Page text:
In praise of professionalization

Who knew Glenn Beck was an art historian? Here’s his long-form exploration of “art as propaganda.” Specifically, the evil “progressives” who are using “art in plain sight” to indoctrinate us into…well, depending upon the sentence: fascism, communism, and progressivism. He walks through three works:

(1) 1937 Carl Paul Jennewein intaglio carving, Industry and Agriculture (which he argues was “communist” art because one figure is holding a longhammer and because the other is holding an agrarian tool, a sickle)

(2) Attilio Piccirilli’s 1936 Youth Leading Industry, a Pyrex-brick relief (which he argues is “fascist” because the muscly hero represents Mussolini)*

(3) Diego Rivera’s now gone 1934 masterpiece Man at the Crossroads (which paints Karl Marx as the people’s hero and Beck seems to object to the depiction of police beating a crowd)

[By the way, the Rock Center folks have a nice website where you can learn even more about their art and architecture.]

Let me cut to his punchline: “Don’t let these people ever tell you anything but the truth, and that is…early 20th century progressives and the progressives of today…it makes sense that we’re headed down this road. It makes sense that you feel a little uneasy, and everything seems to be a little hidden. It’s not, if you all, all of the images that I’ve shown you here, thousands of people walk by every single day […] …you will point it out.  That’s your job. I’m trying to show you the things that seem to be hidden but they’re not.  They’re out in plain sight. Those with eyes will not see and those with ears will not hear. You’re awake.  You need to see the things that are hidden in plain sight: progressives, fascists, communists.  Now what do they all have in common? Today?  Well, that’s something you’re going to have to figure out. But look at these with wide eyes.  Look at these things and say, ‘wait a minute, hang on, just a second’, oh by the way, one other tidbit, completely unrelated, [points at the now destroyed Diego Rivera piece] commissioned by Rockefeller, all the things hidden by [John] Rockefeller, a progressive, a big civic leader. The Rockefeller Foundation? They, um, they gave a big award, and an awful lot of credibility to uh, oh, Van Jones, our new green job czar. Yeah. Wow, that seems weird, huh?”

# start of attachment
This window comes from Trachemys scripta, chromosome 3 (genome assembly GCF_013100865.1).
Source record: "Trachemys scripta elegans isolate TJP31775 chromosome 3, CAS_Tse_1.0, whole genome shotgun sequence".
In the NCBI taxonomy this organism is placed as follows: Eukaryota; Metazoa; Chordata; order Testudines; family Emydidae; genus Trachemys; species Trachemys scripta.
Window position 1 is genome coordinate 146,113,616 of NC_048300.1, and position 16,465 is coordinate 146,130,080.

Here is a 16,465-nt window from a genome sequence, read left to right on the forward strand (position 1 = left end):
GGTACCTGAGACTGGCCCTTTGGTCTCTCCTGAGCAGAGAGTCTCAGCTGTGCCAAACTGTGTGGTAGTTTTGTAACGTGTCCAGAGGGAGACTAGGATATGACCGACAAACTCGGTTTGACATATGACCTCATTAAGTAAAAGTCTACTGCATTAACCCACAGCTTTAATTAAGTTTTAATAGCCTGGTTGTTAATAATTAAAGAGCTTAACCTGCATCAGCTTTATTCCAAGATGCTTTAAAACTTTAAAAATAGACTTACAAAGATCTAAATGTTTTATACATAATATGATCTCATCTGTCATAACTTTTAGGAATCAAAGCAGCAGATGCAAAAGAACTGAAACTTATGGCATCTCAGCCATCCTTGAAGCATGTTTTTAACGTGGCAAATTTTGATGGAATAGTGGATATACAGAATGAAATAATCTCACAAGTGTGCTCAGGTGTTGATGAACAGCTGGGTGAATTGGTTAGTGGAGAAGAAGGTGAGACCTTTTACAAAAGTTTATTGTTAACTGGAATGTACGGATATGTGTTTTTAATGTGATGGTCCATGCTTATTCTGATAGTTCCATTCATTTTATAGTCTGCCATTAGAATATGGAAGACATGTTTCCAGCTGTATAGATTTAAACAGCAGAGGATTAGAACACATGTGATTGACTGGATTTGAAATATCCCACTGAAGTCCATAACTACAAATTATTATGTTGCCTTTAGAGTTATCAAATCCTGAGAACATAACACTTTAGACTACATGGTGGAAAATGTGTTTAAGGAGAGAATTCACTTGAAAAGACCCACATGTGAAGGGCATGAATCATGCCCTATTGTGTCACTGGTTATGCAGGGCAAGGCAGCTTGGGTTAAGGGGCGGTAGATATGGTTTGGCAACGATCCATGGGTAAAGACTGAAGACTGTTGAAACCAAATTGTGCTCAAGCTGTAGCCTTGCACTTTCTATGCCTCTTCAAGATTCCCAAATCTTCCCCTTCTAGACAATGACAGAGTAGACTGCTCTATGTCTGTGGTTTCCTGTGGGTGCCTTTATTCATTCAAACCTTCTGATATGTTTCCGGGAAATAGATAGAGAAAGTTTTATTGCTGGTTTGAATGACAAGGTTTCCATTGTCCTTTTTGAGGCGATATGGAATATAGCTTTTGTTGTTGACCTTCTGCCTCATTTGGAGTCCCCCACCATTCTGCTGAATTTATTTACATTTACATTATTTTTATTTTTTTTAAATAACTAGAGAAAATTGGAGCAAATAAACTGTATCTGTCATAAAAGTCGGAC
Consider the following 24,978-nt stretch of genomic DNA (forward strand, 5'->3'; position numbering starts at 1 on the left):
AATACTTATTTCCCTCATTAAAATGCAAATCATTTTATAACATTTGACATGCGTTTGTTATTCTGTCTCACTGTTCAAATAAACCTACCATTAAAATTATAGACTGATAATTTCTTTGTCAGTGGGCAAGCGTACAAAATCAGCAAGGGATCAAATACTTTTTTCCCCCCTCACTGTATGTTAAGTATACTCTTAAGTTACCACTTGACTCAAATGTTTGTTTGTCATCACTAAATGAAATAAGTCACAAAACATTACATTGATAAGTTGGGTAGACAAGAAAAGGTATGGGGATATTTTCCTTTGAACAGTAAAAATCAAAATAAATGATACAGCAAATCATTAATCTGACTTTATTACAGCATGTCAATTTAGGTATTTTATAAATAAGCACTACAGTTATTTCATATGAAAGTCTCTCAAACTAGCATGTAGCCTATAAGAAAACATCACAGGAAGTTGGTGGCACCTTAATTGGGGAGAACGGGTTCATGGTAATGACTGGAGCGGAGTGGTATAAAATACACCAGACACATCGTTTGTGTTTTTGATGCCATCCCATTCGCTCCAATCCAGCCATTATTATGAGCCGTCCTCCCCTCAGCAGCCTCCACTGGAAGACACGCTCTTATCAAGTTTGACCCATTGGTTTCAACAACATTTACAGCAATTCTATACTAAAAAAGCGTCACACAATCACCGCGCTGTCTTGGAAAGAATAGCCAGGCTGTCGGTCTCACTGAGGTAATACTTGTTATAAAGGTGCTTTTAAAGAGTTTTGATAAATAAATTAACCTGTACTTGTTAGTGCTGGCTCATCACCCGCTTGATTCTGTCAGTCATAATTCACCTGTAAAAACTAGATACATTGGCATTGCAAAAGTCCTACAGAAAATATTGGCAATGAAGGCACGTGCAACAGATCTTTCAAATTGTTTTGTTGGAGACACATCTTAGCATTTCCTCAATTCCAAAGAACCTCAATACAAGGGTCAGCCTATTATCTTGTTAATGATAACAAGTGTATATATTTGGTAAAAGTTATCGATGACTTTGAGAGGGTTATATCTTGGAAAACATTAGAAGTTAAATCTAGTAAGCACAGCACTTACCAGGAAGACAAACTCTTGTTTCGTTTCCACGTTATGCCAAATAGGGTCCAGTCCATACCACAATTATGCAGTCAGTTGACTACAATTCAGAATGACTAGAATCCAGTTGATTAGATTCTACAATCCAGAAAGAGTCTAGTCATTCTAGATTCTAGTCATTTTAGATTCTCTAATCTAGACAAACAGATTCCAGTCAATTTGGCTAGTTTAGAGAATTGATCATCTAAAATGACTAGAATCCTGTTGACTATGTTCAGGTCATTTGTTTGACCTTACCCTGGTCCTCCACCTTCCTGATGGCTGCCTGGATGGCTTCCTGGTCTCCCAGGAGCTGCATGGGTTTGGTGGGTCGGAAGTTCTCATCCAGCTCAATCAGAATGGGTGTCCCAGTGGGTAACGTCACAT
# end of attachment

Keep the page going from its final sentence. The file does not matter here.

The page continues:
Huffington Post tries to scan the argument and comes up with this:

Rockefeller was an early American progressive, which actually means he was a communist, and they have connections to the fascists. And we know this because Rockefeller left clues to his true legacy with these communist art pieces which are hidden in plain sight, and since we have people in our own time who call themselves progressives they must actually be communists (possibly fascists?).

I can’t possibly tell you what Beck’s point is here. I can tell you that he needs to brush up on his art historical knowledge, and that he needs to dispense with the notion that seeing depictions of political opinions you do not hold will somehow cause you to lose those commitments. The whole thing is so idiotic, I almost regret the amount of time I spent preparing this post.

* Tyler Green says of this claim:

I’ve done a quick survey of the literature on Youth and actually no, the figure at the right doesn’t represent Mussolini. It’s just a generic, heroic male figure representing industry. There is no evidence to indicate that Piccirilli was a fascist-sympathizer. At the time of the commissions discussed here, he’d lived in New York for four decades. He received these commissions only after a much-publicized dustup about Rockfeller Center pursuing Europeans such as Matisse and Picasso to create the art for Rockefeller Center.) Youth Leading Industry survived World War II intact and unobstructed and has remained on view ever since.



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4 responses to “In praise of professionalization

  1. while (as shown by the reductio ad glennbecktum) it’s possible to go overboard in reacting to this, there’s a legitimate proximate grievance in a recent conference call where the NEA encouraged its recipients to advocate for the president’s legislative agenda. regardless of whether you agree or disagree with the substance of the platform, it seems kind of unseemly for the NEA to actively encourage its recipients to engage in partisan advocacy, a qualitatively different thing than if artists (including NEA recipients) decided to support the agenda spontaneously or after being organized by groups outside the government (the democratic party,, etc). aside from the ethical concerns about patronage/politicization, it also doesn’t seem smart for a federal agency that took five-ten years of careful reorganization to live down the Mapplethorpe thing to provoke its critics like this, who, let’s face it, won’t remain in the minority forever.

  2. I would be that Beck also dislikes most forms of non-realistic art — abstract impressionism and all that followed — even though it contains no explicit message. I’d also guess that what he really likes is “capitalist realism.”

  3. And the map to the treasure is on the back of the declaration of independence (ah, Olbermann).

  4. Jenn Lena

    Of course, I think there’s something really terrifying about his argument–he suggests any generalized unease felt by his audience should be blamed on propaganda in art. His solution is not simply to arm a horde of paranoid Beck watchers to give amateur art history lessons, but to build a sentiment that art is so dangerous it must be censored. And if that’s what we do with art, what do we do with people we don’t agree with?

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